Explainable graph neural networks for organic cages
Kim Jelfs

June 23, 2022, 1 p.m.

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The development of accurate and explicable machine learning models to predict the properties of topologically complex systems is a challenge in materials science. Porous organic cages, a class of polycyclic molecular materials, have potential application in molecular separations, catalysis and encapsulation. For most applications of porous organic cages, having a permanent internal cavity in the absence of solvent, a property termed “shape persistence” is critical. Here, we report the development of Graph Neural Networks (GNNs) to predict the shape persistence of organic cages. Graph neural networks are a class of neural networks where the data, in our case that of organic cages, are represented by graphs.

Brief CV

Kim Jelfs completed her PhD in Computational Chemistry at University College London, working on the development and application of modelling to understand zeolite crystal growth and was awarded the Ramsay Medal for the best completing PhD student. She was subsequently a visiting researcher at the Universitat de Barcelona, working with Prof. Stefan Bromley on the prediction of silicate cluster formation, before moving to the University of Liverpool, working as a PDRA across the experimental groups of Profs. Matt Rosseinsky and Andy Cooper. She was focused upon modelling porous materials, with my expertise spanning zeolites, metal-organic frameworks, polymers and porous molecular materials. Several of her computational predictions were experimentally realised. Since 2013 she has held a Royal Society University Research Fellowship (URF) at Imperial College London, allowing her to establish an independent research group. Her fellowship is entitled “Directing the synthesis of functional molecular materials”.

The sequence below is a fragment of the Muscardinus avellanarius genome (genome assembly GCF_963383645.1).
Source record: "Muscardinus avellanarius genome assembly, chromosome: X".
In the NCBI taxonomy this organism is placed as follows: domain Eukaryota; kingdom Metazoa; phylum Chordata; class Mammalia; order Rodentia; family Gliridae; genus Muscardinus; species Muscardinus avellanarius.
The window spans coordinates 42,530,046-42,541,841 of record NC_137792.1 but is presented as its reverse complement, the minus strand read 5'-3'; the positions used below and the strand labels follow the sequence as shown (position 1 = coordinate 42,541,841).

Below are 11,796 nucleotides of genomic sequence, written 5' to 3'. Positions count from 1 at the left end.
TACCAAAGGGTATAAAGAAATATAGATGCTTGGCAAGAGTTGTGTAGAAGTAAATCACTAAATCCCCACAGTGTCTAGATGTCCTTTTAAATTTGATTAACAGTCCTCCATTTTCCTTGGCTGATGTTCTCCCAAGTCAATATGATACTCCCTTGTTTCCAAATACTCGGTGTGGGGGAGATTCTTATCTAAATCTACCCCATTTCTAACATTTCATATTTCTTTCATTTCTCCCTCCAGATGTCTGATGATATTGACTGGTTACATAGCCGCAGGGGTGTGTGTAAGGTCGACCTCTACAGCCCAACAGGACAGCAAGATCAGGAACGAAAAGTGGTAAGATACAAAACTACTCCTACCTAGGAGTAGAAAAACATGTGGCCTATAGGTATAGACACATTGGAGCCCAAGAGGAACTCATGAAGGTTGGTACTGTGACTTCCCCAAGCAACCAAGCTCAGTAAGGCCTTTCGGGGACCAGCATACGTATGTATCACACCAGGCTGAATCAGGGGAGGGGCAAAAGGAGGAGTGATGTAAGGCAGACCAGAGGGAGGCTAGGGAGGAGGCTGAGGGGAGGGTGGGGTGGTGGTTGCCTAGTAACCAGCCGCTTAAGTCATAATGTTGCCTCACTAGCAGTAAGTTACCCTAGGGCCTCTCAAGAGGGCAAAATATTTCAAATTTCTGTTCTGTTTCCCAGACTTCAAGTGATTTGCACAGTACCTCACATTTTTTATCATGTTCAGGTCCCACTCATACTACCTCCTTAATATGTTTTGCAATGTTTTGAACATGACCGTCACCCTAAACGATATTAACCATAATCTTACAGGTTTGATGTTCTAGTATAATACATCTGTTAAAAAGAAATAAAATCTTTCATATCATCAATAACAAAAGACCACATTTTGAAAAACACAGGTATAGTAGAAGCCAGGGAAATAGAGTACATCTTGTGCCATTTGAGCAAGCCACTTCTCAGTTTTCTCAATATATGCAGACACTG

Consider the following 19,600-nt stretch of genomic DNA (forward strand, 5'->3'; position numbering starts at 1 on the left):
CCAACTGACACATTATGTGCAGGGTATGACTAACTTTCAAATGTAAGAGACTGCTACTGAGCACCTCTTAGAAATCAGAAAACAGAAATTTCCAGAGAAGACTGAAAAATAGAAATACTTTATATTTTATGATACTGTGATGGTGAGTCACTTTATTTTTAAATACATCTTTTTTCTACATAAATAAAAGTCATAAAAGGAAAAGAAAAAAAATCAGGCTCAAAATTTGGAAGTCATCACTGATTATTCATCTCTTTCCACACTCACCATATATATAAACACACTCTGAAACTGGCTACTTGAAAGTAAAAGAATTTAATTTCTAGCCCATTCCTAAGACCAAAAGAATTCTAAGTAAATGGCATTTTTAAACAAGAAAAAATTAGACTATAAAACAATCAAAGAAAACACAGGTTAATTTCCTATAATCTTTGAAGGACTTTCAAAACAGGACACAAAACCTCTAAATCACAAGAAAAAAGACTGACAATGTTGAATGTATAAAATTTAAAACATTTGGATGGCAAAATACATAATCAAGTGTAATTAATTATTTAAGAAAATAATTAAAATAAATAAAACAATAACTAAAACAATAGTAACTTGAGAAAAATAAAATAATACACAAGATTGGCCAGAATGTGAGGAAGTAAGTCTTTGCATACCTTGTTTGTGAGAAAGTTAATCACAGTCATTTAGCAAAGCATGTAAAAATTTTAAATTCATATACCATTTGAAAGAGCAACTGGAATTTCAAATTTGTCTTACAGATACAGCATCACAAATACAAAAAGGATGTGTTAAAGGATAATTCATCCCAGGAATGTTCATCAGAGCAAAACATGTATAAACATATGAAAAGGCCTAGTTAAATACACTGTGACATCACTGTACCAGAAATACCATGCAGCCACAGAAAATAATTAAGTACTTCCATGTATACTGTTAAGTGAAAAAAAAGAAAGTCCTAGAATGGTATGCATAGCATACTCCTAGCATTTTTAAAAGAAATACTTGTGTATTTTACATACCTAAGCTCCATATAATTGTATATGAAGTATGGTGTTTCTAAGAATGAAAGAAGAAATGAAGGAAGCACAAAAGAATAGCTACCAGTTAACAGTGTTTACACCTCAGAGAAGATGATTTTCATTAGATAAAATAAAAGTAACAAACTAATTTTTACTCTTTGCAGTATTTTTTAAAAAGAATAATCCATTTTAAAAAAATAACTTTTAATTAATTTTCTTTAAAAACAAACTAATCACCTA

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Explainable graph neural networks for organic cages
Kim Jelfs

June 23, 2022, 1 p.m.

Google Scholar Linkedin Twitter Twitter


The development of accurate and explicable machine learning models to predict the properties of topologically complex systems is a challenge in materials science. Porous organic cages, a class of polycyclic molecular materials, have potential application in molecular separations, catalysis and encapsulation. For most applications of porous organic cages, having a permanent internal cavity in the absence of solvent, a property termed “shape persistence” is critical. Here, we report the development of Graph Neural Networks (GNNs) to predict the shape persistence of organic cages. Graph neural networks are a class of neural networks where the data, in our case that of organic cages, are represented by graphs.

Brief CV

Kim Jelfs completed her PhD in Computational Chemistry at University College London, working on the development and application of modelling to understand zeolite crystal growth and was awarded the Ramsay Medal for the best completing PhD student. She was subsequently a visiting researcher at the Universitat de Barcelona, working with Prof. Stefan Bromley on the prediction of silicate cluster formation, before moving to the University of Liverpool, working as a PDRA across the experimental groups of Profs. Matt Rosseinsky and Andy Cooper. She was focused upon modelling porous materials, with my expertise spanning zeolites, metal-organic frameworks, polymers and porous molecular materials. Several of her computational predictions were experimentally realised. Since 2013 she has held a Royal Society University Research Fellowship (URF) at Imperial College London, allowing her to establish an independent research group. Her fellowship is entitled “Directing the synthesis of functional molecular materials”.



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